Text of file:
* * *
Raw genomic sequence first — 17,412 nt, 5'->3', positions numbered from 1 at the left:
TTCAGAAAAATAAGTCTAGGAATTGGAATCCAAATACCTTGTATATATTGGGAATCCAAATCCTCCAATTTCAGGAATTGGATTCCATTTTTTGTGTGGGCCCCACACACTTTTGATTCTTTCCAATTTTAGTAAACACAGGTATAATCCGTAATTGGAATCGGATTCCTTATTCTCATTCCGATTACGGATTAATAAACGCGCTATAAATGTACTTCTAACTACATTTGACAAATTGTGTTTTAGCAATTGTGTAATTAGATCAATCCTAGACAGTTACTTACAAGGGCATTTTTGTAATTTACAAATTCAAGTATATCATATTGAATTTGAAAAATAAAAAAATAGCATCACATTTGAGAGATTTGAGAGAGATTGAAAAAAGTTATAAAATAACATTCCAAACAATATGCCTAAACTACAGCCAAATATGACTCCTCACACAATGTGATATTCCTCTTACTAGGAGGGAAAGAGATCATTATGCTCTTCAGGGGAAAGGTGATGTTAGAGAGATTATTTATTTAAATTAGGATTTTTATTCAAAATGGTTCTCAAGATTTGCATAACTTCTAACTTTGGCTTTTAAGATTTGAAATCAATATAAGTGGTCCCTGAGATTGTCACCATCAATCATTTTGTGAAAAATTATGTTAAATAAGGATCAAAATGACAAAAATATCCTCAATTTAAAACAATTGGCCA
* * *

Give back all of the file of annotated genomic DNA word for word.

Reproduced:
Raw genomic sequence first — 17,412 nt, 5'->3', positions numbered from 1 at the left:
TTCAGAAAAATAAGTCTAGGAATTGGAATCCAAATACCTTGTATATATTGGGAATCCAAATCCTCCAATTTCAGGAATTGGATTCCATTTTTTGTGTGGGCCCCACACACTTTTGATTCTTTCCAATTTTAGTAAACACAGGTATAATCCGTAATTGGAATCGGATTCCTTATTCTCATTCCGATTACGGATTAATAAACGCGCTATAAATGTACTTCTAACTACATTTGACAAATTGTGTTTTAGCAATTGTGTAATTAGATCAATCCTAGACAGTTACTTACAAGGGCATTTTTGTAATTTACAAATTCAAGTATATCATATTGAATTTGAAAAATAAAAAAATAGCATCACATTTGAGAGATTTGAGAGAGATTGAAAAAAGTTATAAAATAACATTCCAAACAATATGCCTAAACTACAGCCAAATATGACTCCTCACACAATGTGATATTCCTCTTACTAGGAGGGAAAGAGATCATTATGCTCTTCAGGGGAAAGGTGATGTTAGAGAGATTATTTATTTAAATTAGGATTTTTATTCAAAATGGTTCTCAAGATTTGCATAACTTCTAACTTTGGCTTTTAAGATTTGAAATCAATATAAGTGGTCCCTGAGATTGTCACCATCAATCATTTTGTGAAAAATTATGTTAAATAAGGATCAAAATGACAAAAATATCCTCAATTTAAAACAATTGGCCA